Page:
“And there you all are tonight, glued to your TVs and your computers, your hearts swelled with pride because you belong to the strongest country on Earth, cheering on your Murderer President. Ignorant of the entire world’s repulsion. You kill and you kill and you kill, and still you remain proud. We are fools.” – Margot Kidder
Democrat and Republican leaders have always played Good Cop/Bad Cop. The first thing to note is when most political commentators advocate voting for the ‘lesser evil’, they rarely describe the lesser ‘evil’ but rather endow the ‘evil’ with numerous virtues. Find the positive things to praise; point out how scary the opponent is; find reasons to say that unlike the opponent a very rich powerful establishment figure is actually on the side of the common people and make sure not to mention the voting record that shows your candidate is against the common people.
We are admonished by the experts and pundits that politics is the art of the possible and to be reasonable in our expectations of those we elect, who all campaign on the impossible – reforming capitalism into a humane system that acts in the interests of the majority and not for the protection of the interests of the minority. The pragmatists tell us you have to have a seat at the table to enact real change but the real decisions are not made at the tables of government offices but in the board-rooms of the corporations and the floors of the stock-exchanges.
Sanders endorsed Hillary because the liberals had bound her to the most progressive platform in the history of the Democratic Party – a hyperbolic claim, if there ever was one, although it is merely election promises. The rhetoric is still to be turned into deeds and we shall see, as with all manifesto pledges, they get quickly broken. Remember all those Obama promises of change?
Trump is a hypothetical threat. Clinton is a proven danger. The logic of the lesser evil ensures that each new election cycle will see both greater and lesser evils being more evil than the last time around. We might worry about what Trump might hypothetically do if he takes office, but we know what Clinton has done and it is still happening now. Supporting Clinton only strengthens the right-ward drift. Trump’s recent hint about “2nd amendment people” taking “action” against Clinton, will inspire an assassination, but let’s keep this in perspective: Trump may indeed inspire a lone nutcase, but Clinton fully supported the killing of foreign political leaders. Recall how Hilarity got that nickname: “We came, we saw, he died” as she chuckled over Gaddafi’s death. On the world stage some view Trump as the lesser evil and see Hillary Clinton is an undeniable war hawk and Trump as an advocate of détente. At the Democratic National Convention, a 4-star General marched out to a military drum-roll to proclaim Clinton’s credentials as a war leader and with a scowl announced for the world to heed: “To our enemies; we will pursue you as only America can. You will fear us!” Clinton has an undeniable track record of advocating, supporting, and committing international war crimes. As for Trump’s overt misogyny, have we so readily forgotten Bill Clinton’s behavior and Hillary Clinton “standing by her man” and most likely bringing him back into public office.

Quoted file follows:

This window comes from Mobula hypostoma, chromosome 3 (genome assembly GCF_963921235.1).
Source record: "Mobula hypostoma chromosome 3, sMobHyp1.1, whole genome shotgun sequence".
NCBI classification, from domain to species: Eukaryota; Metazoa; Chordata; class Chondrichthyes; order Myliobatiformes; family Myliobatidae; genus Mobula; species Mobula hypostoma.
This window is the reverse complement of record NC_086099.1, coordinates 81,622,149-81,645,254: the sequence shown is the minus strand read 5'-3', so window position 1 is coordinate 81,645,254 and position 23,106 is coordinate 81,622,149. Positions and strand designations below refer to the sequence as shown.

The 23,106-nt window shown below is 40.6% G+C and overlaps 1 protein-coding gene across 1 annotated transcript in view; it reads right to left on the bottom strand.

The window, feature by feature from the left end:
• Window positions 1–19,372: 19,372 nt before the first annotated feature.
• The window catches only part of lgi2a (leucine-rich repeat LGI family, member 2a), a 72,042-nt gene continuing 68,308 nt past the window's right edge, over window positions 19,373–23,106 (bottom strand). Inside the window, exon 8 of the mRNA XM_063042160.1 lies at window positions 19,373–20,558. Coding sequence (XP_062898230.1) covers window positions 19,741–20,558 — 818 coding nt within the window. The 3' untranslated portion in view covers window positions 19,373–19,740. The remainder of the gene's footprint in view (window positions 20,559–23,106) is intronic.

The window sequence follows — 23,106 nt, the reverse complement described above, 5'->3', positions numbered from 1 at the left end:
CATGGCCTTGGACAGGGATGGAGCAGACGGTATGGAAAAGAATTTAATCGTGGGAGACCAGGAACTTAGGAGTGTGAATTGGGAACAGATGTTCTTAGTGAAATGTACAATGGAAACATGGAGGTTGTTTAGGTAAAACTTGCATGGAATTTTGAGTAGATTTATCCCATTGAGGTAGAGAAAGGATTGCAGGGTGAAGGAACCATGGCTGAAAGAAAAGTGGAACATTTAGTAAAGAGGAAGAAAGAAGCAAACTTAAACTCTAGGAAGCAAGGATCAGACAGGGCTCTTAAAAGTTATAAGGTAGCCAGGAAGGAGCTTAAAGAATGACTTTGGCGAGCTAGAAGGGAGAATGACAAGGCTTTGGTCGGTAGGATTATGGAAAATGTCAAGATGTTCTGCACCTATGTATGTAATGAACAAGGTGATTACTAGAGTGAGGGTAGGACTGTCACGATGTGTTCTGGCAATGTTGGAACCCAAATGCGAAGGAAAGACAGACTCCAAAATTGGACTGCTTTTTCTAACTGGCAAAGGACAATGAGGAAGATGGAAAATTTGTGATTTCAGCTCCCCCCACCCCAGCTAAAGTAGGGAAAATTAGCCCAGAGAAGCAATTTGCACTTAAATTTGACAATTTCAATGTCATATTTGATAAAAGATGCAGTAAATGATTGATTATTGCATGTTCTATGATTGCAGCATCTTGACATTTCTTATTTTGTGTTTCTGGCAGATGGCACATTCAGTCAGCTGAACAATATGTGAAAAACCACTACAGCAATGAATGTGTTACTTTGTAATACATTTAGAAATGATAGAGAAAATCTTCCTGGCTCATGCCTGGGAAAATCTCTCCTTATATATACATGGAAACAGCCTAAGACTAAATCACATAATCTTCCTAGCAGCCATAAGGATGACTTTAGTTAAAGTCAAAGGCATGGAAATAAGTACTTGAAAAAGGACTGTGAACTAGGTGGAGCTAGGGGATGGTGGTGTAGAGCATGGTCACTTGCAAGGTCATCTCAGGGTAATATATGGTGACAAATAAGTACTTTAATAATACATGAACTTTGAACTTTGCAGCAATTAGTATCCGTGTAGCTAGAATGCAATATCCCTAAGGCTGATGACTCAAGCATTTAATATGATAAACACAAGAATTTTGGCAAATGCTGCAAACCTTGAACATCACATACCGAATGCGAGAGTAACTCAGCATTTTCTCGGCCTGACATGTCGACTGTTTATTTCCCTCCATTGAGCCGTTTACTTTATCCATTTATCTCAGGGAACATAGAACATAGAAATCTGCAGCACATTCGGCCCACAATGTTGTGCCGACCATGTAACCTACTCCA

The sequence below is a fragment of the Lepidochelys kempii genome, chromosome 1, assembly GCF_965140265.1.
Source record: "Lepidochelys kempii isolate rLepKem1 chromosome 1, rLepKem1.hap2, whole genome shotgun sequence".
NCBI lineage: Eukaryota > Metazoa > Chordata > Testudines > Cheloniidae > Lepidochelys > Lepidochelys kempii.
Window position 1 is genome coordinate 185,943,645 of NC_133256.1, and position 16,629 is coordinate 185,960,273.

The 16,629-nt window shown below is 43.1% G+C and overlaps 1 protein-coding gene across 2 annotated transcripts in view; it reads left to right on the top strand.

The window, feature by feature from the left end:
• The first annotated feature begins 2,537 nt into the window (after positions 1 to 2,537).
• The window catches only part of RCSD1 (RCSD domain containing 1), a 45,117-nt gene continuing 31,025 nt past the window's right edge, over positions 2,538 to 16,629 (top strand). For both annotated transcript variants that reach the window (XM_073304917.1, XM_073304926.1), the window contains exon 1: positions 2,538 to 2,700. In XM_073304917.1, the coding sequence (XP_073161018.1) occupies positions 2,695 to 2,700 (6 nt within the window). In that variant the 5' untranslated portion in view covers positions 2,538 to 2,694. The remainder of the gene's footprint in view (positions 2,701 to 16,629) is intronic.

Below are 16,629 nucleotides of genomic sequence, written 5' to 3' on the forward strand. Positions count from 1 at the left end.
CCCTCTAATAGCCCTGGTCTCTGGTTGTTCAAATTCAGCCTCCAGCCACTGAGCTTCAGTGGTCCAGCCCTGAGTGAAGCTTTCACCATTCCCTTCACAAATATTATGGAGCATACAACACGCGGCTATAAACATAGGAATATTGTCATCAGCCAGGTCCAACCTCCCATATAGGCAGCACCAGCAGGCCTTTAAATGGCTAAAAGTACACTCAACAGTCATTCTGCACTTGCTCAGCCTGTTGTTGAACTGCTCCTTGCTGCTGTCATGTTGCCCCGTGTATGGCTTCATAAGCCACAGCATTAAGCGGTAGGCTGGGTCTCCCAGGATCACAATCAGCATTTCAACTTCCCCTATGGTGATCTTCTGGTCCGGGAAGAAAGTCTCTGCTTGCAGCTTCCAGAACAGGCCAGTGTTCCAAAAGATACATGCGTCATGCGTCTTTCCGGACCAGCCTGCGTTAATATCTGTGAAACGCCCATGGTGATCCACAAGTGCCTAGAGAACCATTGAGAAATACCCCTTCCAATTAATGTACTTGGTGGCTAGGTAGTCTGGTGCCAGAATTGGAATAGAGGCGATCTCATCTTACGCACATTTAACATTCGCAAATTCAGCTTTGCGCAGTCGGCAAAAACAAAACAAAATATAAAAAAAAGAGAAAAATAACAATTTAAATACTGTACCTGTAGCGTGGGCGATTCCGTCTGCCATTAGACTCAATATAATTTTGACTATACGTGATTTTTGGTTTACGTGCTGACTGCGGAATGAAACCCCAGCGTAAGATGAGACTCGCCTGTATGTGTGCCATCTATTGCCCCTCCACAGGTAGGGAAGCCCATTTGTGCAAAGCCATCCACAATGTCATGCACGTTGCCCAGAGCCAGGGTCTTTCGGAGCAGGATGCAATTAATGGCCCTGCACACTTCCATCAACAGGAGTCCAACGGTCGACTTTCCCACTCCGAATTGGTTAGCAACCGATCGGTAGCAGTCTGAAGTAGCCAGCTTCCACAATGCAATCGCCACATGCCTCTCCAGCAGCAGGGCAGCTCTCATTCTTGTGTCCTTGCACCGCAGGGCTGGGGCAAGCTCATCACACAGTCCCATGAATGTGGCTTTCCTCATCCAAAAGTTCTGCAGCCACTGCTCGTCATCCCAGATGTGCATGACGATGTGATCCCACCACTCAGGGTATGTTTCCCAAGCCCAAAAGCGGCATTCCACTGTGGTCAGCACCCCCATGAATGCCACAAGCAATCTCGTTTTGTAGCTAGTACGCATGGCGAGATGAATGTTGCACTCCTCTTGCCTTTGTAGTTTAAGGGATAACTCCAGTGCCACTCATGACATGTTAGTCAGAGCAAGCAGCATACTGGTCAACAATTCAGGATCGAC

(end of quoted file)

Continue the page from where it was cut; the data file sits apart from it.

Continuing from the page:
It is simply impossible to support either Clinton or Trump in good conscience. US voters are faced with a non-choice. Supporting Trump is an expression of hateful xenophobia or an act of delusional desperation, but supporting Clinton is a clear endorsement of neoliberal economics and American expansionism. Can anyone deny Clinton’s nationalistic and militaristic credentials? Clinton supported the invasion of Iraq, she initiated a war in Libya, provoked a devastating civil war in Syria and masterminded a coup in Honduras. The problem is that Hillary Clinton has spent her career poisoning the well so why should we take her word for anything.
A wasted vote is voting for somebody you don’t believe in. That’s a wasted vote. Vote for what you believe in – that’s how you bring about change. It is better to have the vote than not to have it. The workers in the Chartist movement were no fools in wanting their chance to determine who will rule. The wealthy who opposed votes for workers on the grounds that the working class is many and the property-owning rich parasites are few and therefore the many might end the social power of the few had a point. Sadly, the working- class franchise has not yet justified those fears of real democracy. The workers have been persuaded to play the game: bought off by reforms and conned by leaders, the potential power of the vote has been wasted in every single election.
The answer is not to abandon the vote and ignore elections, but to work to create a politically educated electorate of working men and women who understand where their interest lies. The battle, not just when the electoral whistle blows, but at all times, is to win workers’ minds; to make class-conscious workers. Such workers, currently only a small minority, will never waste their votes on electing leaders, nor will they support any policy designed to run the profit system which exploits and dominates them. Socialists enter into the electoral contest, using it as a means of putting our revolutionary case for socialism to the widest number of fellow workers.
“It is better to vote for what you want and not get it than to vote for what you don't want and get it.” Eugene V. Debs